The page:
629. Article 26(1) can thus be interpreted so that there must, first, be an “impact … on the conservation and sustainable use of biological diversity” as a result of or “arising from” the transboundary movement, handling, and use of the LMO concerned. The “impact” referred to may include the potential effects of the LMO on biological diversity. Hence, where the introduction of LMOs under the Protocol affects biological diversity in such a way that social or economic conditions are or may be affected, a Party can use Article 26 to justify taking such impacts on its social or economic conditions into account for purposes of making decisions on imports of LMOs or in implementing domestic measures under the Protocol. Such social or economic impacts are generally referred to as secondary or higher order effects in technology assessment literature.

630. Article 26(1) of the Protocol identifies one particular socio-economic consideration that Parties may be expected to take into account. This consideration is the “value of biological diversity to indigenous and local communities”. In the negotiating history of Article 26(1), this phrase replaced a reference to Article 8(j) of the CBD, which provides as follows:

Each Contracting Party shall, as far as possible and as appropriate:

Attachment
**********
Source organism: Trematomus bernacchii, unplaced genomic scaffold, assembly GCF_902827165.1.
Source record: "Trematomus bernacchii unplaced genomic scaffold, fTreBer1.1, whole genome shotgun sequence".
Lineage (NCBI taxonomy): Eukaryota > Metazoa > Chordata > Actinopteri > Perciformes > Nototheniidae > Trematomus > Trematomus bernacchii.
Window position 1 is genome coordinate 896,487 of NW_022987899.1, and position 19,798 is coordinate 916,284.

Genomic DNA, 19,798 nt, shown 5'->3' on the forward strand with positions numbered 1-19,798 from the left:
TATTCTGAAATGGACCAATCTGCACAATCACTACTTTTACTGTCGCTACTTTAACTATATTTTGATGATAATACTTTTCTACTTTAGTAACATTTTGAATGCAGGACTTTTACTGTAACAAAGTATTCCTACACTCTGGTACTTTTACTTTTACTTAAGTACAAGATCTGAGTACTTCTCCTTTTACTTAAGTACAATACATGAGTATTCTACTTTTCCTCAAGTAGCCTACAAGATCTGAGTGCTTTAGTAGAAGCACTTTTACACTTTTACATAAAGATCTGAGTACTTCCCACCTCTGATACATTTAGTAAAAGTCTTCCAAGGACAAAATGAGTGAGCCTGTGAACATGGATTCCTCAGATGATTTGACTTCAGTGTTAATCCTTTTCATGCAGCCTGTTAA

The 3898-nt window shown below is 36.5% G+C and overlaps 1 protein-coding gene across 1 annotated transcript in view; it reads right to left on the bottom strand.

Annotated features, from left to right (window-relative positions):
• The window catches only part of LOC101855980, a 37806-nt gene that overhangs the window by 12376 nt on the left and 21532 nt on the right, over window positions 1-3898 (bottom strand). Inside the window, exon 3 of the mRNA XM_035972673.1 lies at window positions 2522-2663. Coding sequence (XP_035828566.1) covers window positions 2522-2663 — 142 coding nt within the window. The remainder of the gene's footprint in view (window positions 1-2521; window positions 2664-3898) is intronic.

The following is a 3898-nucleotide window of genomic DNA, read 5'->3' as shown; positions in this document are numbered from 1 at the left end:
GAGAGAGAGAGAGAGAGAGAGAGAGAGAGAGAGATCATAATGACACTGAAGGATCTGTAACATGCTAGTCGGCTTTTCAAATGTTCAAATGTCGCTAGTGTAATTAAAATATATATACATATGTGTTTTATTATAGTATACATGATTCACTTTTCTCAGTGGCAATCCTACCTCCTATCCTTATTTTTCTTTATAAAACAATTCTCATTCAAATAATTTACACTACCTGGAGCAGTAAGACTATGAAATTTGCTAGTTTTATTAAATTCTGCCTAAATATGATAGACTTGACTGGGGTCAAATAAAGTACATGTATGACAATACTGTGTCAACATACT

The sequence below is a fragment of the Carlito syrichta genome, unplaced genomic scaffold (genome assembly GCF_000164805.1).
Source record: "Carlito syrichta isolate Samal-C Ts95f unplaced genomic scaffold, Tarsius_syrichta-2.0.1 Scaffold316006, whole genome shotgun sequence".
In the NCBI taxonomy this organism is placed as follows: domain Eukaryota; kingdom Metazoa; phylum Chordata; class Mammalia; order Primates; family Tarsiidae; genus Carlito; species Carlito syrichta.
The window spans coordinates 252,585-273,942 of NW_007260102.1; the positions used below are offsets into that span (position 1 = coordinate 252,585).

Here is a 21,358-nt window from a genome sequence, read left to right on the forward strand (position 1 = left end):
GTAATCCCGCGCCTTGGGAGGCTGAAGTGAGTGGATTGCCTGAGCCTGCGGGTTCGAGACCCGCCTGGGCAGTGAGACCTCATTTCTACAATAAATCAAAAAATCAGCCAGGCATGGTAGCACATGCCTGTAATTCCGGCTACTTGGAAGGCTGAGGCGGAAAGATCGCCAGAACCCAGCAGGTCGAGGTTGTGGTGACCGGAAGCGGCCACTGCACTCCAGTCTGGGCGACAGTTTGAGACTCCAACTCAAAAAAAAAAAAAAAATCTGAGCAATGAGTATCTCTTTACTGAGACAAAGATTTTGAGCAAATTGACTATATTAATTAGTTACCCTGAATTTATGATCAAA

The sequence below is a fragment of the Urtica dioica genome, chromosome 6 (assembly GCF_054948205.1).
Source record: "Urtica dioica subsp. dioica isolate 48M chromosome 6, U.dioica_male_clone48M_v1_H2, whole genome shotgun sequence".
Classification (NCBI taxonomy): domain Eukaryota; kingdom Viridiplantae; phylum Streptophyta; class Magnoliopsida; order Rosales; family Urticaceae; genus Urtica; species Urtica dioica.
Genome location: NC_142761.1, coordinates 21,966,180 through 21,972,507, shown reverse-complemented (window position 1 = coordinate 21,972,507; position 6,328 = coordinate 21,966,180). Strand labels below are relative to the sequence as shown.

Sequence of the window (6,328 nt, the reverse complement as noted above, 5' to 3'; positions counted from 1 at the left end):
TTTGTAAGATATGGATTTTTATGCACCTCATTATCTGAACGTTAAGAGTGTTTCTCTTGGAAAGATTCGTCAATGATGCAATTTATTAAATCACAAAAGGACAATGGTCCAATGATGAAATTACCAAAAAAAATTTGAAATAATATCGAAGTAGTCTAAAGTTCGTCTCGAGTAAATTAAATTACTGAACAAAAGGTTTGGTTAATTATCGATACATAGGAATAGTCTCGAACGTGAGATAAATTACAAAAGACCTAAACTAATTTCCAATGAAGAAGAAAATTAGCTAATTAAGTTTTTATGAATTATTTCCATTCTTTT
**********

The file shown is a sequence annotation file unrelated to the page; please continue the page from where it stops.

(j)      Subject to its national legislation, respect, preserve and maintain knowledge, innovations and practices of indigenous and local communities embodying traditional lifestyles relevant for the conservation and sustainable use of biological diversity and promote their wider application with the approval and involvement of the holders of such knowledge, innovations and practices and encourage the equitable sharing of the benefits arising from the utilization of such knowledge, innovations and practices;

631. Article 8(j) imposes on Parties to the CBD three basic obligations with respect to the “knowledge, innovations and practices of indigenous and local communities embodying traditional lifestyles”:

(1)   respect, preserve and maintain such knowledge, innovations and practices relevant for the conservation and sustainable use of biological diversity;

(2)   promote the wider application of such knowledge, innovations and practices with the approval and involvement of their holders; and

(3)   encourage the equitable sharing of the benefits arising from the utilization of such knowedge, innovations and practices.

632. Socio-economic considerations with respect to the value of biological diversity to indigenous and local communities, may also refer to the impact of introduction of LMOs on the ability of indigenous and local communities to make use of the biological diversity upon which their community's survival and traditional livelihood depends. These socioeconomic considerations may include, inter alia, the impact that decisions on imports or other domestic LMO regulatory measures may have on: